Wiffen, C (2006) Playing with the alter ego: control, vanity and selflessness in multi-tracking. In: Creative Production for Classical Music.
|Item Type:||Conference or Workshop Item (UNSPECIFIED)|
This paper was given at the Centre for the History and Analysis of Recorded Music (CHARM) conference Creative Production for Classical Music, King's College London on 5 June 2006, and published on the CHARM website (2007). The practice of multi-tracking or overdubbing is taken for granted in pop production and has been employed by artists as diverse as Jascha Heifetz, Glenn Gould and the Emerson Quartet in the classical field. Nevertheless, such production techniques remain relatively uncommon in the classical recording industry. This paper examines both the technique itself and the aesthetic implications thereof, with reference to case studies which include the recording by the Emerson Quartet of the Mendelssohn Octet and by the clarinettist Roger Heaton of Gavin Bryars' Three Elegies for nine clarinets. I suggest that the function of the recording changes along with the process itself: the recording becomes an artefact that is complete in itself and therefore loses many of its associations with (and aspirations to) live performance. The paper investigates the boundaries between public and private space which may be crossed in such recordings as well as issues of editorial and interpretational control.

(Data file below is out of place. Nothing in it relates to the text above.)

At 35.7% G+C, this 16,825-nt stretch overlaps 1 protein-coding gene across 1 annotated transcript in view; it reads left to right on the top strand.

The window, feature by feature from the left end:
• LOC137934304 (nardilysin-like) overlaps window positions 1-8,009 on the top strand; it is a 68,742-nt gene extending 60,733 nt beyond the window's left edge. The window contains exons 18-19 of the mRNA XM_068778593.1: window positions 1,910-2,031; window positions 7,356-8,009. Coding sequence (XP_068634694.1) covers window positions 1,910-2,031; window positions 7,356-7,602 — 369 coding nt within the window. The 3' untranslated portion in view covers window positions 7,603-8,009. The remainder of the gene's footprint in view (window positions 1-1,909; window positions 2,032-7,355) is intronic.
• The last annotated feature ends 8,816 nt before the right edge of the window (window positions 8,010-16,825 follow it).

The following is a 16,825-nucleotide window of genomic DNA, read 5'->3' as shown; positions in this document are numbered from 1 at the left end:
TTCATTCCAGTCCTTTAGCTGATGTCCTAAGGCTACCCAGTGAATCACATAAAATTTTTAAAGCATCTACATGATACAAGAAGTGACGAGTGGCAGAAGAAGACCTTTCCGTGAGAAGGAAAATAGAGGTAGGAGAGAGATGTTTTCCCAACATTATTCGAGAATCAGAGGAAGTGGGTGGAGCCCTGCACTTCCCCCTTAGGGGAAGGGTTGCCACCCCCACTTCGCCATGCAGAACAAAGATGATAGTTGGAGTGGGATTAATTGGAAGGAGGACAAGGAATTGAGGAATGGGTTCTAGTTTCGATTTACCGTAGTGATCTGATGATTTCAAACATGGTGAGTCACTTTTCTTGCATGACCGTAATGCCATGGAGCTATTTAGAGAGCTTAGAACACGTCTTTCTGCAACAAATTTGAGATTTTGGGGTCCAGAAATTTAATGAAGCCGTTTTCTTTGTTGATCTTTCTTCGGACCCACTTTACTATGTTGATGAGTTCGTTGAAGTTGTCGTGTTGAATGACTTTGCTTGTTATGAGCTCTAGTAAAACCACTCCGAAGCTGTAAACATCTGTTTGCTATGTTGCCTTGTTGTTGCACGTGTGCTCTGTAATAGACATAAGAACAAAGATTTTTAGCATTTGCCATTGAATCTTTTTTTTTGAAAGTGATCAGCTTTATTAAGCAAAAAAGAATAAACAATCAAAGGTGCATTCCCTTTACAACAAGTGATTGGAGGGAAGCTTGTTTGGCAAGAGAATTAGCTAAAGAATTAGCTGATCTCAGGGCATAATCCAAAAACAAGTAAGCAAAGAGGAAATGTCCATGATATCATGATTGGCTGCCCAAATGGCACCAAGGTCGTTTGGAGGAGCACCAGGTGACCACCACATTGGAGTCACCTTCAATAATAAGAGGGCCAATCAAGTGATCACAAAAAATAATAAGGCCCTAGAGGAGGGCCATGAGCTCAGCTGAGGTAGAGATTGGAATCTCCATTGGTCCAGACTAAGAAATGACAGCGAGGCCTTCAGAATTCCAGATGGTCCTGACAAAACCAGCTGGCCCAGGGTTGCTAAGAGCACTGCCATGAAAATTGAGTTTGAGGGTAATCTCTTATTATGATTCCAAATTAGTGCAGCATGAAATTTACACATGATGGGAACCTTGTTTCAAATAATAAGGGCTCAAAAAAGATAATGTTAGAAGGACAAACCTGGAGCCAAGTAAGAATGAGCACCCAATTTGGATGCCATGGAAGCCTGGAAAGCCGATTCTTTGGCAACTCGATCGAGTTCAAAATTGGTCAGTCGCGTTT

|Divisions:||College of Liberal Arts|
|Date Deposited:||18 Nov 2012 04:45|
|Last Modified:||29 Apr 2016 14:07|
|Request a change to this item or report an issue|
|Update item (repository staff only)|